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The volunteers will have, for the fifth year in a row, the opportunity to assist with a local fair in the West Fjords of Iceland. Our host is the municipality of Reykhólahreppur, in which the village of Reykhólar is the largest settlement with about 115 inhabitants.
Project dates: July 19 - July 27, 2016
The volunteers will help with various tasks in preparation for the fair, during the fair itself and after it ends. The festival aims to promote the local history and culture, so this project is very good for volunteers interested in these aspects in a remote area of the country. Tasks will include beautifying the area in and around the town, helping with the village festivities by preparing for evening shows and entertainment during the festival, beautifying the area before the fair as well as cleaning up after the festival.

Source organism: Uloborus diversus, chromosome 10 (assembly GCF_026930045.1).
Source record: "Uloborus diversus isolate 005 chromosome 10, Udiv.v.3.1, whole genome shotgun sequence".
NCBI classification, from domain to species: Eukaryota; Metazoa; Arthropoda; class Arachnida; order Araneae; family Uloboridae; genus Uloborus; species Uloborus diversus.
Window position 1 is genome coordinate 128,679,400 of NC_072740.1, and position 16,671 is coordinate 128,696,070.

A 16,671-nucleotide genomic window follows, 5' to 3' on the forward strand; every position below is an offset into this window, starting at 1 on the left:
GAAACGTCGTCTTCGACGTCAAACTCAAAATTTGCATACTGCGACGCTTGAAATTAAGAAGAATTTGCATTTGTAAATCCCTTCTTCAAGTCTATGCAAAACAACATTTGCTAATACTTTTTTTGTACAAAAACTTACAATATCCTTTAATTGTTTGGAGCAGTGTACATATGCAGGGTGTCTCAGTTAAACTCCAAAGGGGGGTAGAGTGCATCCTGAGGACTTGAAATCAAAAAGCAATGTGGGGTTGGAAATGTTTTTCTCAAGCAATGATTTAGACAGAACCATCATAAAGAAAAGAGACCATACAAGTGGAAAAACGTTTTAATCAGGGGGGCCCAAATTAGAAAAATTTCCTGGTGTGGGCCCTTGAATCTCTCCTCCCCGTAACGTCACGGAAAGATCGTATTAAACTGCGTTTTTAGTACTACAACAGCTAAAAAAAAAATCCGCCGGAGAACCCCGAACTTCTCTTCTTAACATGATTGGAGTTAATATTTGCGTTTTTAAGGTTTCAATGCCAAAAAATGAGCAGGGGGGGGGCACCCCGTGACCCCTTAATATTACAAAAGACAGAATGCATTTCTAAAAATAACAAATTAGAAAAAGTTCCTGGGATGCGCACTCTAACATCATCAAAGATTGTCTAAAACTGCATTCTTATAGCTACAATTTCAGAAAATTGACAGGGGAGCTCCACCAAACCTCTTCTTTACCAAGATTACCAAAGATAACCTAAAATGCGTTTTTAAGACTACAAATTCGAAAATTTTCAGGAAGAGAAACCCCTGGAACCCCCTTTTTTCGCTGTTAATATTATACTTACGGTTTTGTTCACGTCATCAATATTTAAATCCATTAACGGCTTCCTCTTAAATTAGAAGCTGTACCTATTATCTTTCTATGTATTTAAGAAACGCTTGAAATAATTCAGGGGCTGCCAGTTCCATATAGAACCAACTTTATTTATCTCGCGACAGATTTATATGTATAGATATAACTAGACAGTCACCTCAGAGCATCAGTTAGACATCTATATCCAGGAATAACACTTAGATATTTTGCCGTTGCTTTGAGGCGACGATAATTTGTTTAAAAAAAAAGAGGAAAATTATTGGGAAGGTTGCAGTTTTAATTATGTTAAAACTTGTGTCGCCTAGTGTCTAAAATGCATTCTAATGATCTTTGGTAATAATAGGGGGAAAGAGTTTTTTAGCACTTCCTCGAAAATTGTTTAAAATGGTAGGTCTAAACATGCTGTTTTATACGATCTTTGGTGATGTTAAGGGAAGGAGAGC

Volunteers will stay in the south part of the West fjords of Iceland, in the municipality of Reykhólahreppur, which is located about 230 kilometres from Reykjavík.
The area boasts of beautiful landscape which catches the eye of everyone who travels through. It is a great place to stop and enjoy nature, go for hikes and for bird watching. The village gives a unique and beautiful view of the Breiðafjörður Bay. Geothermal heat can be found in the area, one of the few areas in the West fjords which have geothermal heat, and in the olden days it was used to grow corn. The only Algae factory in Iceland is located in Reykhólahreppurand and has been running since 1975. The factory has organic certification.
Economically, the town is quite different from many other of the Westfjord communities. It is not a fishing village, due in large to the shallow waters of the eastern end of Breiðafjörður. Historically, however, it has made its way over the years through the harvest of natural resources. In the past this has included the harvesting of seals and birds, the history of which is documented in the Gifts of Nature Museum located adjacent to the tourist information centre.
This is quite a historic place which is mentioned in many Viking Sagas especially the one of Grettir the strong or Grettissaga. The local swimming pool is named after him and is called Grettislaug.